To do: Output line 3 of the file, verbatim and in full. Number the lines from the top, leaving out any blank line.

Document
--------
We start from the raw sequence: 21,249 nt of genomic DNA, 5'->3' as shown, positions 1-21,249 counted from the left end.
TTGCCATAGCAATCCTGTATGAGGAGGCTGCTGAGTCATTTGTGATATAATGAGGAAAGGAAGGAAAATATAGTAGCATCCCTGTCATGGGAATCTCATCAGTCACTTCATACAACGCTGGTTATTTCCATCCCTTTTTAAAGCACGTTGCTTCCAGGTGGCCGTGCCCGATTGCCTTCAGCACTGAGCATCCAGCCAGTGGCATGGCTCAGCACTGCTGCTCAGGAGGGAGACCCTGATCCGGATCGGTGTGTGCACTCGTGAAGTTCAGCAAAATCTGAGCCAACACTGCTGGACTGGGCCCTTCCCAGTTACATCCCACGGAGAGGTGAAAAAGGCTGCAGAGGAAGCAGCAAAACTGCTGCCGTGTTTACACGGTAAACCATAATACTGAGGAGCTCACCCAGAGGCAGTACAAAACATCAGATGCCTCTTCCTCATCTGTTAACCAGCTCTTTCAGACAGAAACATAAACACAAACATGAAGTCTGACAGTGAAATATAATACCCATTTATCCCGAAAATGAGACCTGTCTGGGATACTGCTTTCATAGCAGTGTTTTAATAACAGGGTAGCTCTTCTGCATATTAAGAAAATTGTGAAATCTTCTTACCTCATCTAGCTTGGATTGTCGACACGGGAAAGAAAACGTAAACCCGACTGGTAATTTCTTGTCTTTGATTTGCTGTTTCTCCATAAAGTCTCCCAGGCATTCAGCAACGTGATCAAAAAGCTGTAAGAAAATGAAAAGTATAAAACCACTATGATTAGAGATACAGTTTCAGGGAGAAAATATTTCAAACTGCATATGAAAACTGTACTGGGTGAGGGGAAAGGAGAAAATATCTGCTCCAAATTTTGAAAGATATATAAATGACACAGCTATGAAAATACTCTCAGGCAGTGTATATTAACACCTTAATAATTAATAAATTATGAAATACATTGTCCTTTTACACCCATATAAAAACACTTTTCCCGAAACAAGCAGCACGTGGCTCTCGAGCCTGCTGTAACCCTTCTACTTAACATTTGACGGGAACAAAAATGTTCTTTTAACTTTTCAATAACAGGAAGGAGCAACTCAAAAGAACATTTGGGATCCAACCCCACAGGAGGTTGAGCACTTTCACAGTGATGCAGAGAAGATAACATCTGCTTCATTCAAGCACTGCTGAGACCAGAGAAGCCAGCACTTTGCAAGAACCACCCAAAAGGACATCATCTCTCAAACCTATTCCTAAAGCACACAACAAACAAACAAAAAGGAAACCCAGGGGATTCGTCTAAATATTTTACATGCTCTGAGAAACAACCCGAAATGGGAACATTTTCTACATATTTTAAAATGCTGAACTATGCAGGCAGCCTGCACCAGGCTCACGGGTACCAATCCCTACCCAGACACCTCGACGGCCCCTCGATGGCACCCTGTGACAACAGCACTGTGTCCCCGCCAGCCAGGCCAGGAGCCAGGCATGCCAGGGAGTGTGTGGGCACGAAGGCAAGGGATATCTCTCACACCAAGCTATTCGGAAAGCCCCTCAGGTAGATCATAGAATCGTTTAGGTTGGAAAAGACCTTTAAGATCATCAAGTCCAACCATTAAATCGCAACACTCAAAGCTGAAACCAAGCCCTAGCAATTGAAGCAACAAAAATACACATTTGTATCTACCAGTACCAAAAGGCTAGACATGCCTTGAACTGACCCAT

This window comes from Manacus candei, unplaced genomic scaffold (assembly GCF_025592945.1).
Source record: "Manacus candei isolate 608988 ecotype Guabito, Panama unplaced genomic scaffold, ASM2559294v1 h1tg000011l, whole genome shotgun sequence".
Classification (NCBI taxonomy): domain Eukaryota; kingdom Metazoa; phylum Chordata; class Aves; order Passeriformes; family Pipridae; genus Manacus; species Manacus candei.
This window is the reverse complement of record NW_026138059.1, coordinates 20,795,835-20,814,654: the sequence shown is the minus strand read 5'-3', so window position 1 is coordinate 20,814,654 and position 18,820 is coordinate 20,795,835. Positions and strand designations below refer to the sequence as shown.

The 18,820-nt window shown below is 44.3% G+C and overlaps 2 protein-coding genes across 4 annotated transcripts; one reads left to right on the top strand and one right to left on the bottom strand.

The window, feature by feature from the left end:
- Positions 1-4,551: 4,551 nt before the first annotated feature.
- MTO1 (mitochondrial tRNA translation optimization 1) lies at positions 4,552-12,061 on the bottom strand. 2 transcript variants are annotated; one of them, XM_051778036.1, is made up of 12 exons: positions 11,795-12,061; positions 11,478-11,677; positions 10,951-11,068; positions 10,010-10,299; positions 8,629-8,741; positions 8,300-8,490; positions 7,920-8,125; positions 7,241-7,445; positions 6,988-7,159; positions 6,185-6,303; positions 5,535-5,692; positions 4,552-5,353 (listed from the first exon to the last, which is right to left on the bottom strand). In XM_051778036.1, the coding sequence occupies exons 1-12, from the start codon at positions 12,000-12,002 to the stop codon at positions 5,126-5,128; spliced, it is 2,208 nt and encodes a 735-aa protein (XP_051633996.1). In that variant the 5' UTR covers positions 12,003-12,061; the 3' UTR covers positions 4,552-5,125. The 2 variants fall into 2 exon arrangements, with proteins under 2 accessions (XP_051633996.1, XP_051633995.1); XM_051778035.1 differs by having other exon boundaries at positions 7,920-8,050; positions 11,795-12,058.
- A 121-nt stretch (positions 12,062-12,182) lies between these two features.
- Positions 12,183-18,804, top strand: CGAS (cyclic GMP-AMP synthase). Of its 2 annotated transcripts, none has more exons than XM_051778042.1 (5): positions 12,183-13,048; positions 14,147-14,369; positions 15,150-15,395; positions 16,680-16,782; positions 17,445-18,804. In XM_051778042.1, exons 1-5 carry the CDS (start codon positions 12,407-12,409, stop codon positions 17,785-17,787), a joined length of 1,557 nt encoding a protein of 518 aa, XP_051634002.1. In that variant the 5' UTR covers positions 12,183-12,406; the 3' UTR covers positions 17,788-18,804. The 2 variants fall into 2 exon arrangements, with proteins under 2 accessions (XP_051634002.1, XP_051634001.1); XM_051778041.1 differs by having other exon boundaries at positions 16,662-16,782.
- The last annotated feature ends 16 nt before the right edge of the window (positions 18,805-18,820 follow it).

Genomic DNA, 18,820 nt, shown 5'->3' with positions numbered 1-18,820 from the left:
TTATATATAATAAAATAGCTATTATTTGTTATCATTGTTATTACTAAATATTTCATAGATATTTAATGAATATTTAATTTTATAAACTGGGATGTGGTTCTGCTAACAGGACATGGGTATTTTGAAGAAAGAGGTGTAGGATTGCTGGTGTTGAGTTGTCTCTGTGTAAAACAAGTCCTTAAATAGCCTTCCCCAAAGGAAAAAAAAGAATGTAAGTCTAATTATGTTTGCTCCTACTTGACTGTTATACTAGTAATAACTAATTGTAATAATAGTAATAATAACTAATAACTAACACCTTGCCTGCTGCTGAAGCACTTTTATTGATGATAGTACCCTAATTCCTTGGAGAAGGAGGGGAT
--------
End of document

This window comes from Manacus candei, unplaced genomic scaffold (assembly GCF_025592945.1).